Contrary to most studies that analyze the problems of international monetary shocks by focusing on the monetary transmission mechanism, this paper evaluates the impact that Federal Reserve monetary policy has on the real economy at the industrial level in Latin American countries. I find that Wicksell effects are correlated with the Federal Reserve funds as a proxy for U.S. monetary policy. This has policy implications, since a country that decides to fix its exchange rate to avoid movements in the prices of tradable to non-tradable goods through the exchange rate is more prone to importing Wicksell effects when the U.S. follows an expansionary monetary policy. As I discuss below, it may not be an accident that the two largest Latin America crises followed the Federal Reserve's two largest deviations from the interest rate prescribed by the Taylor rule.

The rest of this paper is organized as follows: Section 2 describes the data and methodology used to analyze the impact of U.S. monetary policy on Latin America's production structure. Section 3 presents and explains the results, Section 4 discusses the policy implications, and Section 5 concludes.

2. Data and Methodology

2.1 Methodology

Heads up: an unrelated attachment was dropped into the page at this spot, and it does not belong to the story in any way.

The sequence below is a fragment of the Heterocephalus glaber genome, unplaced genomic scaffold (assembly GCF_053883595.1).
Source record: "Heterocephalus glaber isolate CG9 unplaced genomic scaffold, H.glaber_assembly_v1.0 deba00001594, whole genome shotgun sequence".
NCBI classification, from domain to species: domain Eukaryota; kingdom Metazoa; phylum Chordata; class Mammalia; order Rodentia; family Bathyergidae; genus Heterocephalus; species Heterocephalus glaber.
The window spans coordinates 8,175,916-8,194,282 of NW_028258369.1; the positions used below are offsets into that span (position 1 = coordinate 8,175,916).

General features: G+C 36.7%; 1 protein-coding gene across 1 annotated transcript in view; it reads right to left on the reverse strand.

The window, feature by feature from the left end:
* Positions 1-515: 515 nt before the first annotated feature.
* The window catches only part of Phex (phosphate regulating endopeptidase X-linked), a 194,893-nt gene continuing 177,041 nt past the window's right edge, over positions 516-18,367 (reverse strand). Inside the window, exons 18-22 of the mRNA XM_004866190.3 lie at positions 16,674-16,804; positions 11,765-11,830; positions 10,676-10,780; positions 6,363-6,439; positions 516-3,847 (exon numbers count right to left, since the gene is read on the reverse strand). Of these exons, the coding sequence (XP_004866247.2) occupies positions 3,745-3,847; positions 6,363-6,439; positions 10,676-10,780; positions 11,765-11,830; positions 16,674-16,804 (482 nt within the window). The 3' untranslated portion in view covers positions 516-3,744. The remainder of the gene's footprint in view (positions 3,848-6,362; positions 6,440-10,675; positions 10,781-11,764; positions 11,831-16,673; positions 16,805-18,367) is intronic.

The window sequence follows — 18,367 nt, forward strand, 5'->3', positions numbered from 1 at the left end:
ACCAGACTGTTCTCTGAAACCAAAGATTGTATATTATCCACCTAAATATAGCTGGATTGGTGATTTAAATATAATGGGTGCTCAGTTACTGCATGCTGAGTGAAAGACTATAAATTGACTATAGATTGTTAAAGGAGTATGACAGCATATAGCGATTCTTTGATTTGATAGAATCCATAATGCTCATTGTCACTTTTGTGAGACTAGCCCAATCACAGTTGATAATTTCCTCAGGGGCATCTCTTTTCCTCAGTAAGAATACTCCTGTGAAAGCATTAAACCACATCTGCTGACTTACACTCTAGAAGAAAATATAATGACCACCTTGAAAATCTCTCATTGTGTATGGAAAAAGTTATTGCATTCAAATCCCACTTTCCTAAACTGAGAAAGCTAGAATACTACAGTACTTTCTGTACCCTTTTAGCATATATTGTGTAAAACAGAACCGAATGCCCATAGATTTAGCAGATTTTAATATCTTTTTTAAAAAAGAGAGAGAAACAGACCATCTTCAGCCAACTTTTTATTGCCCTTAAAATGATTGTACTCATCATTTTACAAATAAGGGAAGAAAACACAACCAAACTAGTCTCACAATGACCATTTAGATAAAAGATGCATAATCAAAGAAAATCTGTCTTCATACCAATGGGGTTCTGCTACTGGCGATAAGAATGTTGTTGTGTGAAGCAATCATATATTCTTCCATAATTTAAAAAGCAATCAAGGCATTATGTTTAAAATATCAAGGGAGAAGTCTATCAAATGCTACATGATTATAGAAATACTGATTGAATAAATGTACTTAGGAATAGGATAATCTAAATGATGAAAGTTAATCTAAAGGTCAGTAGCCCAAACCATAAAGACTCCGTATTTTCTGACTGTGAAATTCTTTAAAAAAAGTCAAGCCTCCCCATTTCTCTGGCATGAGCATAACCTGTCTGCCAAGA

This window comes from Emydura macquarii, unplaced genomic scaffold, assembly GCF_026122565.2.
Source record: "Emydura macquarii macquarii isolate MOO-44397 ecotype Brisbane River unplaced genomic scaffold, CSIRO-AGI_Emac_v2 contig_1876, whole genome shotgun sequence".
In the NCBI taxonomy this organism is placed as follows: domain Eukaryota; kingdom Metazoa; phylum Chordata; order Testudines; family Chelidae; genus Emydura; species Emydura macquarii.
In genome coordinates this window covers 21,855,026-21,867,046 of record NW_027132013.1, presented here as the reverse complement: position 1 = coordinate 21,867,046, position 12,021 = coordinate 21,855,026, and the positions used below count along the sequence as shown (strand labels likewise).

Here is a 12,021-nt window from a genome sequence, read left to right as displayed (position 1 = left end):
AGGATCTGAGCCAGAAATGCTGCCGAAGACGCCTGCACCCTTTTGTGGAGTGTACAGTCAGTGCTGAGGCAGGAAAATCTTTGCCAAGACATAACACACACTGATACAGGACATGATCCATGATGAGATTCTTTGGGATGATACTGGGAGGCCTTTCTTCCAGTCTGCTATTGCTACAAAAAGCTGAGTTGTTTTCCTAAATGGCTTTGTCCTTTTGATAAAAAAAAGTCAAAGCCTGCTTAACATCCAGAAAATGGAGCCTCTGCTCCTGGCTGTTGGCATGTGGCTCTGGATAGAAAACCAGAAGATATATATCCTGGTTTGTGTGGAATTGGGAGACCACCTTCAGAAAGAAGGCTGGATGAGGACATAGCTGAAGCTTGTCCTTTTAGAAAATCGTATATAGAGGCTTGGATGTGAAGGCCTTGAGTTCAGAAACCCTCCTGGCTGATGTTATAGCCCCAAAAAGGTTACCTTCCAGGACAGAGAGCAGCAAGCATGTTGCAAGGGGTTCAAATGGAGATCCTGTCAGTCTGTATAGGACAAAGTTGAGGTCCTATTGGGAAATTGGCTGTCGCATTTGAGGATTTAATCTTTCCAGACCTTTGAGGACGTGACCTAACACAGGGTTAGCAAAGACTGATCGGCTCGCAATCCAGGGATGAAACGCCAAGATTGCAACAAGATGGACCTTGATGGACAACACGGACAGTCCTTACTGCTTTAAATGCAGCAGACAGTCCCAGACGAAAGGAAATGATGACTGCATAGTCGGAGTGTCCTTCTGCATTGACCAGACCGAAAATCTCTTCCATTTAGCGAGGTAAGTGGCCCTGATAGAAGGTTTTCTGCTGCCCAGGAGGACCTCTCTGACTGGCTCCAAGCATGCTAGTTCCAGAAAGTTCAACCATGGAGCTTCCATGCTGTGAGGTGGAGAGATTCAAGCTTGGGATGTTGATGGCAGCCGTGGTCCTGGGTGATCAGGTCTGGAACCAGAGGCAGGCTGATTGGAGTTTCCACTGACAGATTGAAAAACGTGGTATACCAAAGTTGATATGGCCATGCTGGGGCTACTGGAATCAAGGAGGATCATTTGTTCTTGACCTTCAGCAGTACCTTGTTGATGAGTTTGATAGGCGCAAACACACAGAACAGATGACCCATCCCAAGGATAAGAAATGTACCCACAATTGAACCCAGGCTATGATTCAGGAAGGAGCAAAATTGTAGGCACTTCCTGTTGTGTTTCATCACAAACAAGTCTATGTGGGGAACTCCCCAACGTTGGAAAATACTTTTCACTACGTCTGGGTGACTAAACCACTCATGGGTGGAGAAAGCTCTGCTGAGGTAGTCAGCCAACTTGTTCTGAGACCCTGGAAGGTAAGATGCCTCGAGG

Building on Cachanosky and Lewin (2014b), Hayek (1931), and Kirzner (2010), I refer to the combination of capital intensity and time horizon as the "roundaboutness" of economic activity. Activities that are relatively more capital-intensive and forward-looking are more roundabout than activities that are less capital-intensive and forward-looking. I divide the sector-level output of eight Latin American countries into three groups: high roundaboutness (HR), medium roundaboutness (MR) and low roundaboutness (LR). The rationale for this categorization is that activities that are more roundabout are expected to be more sensitive to changes in discount rates than activities that are less capital-intensive and forward-looking (Cachanosky and Lewin, 2014b). If we assume that investment is irreversible, then it becomes costly to reallocate resources once they are invested in the wrong group (Dixit, 1991). In addition, capital goods and resources that are misallocated may become wasted if their re-allocation is too costly, thus reducing total factor productivity (Hsieh and Klenow, 2009; Restuccia and Rogerson, 2008). Therefore, monetary policy can contribute to producing macroeconomic cycles through accumulated distortions in real markets.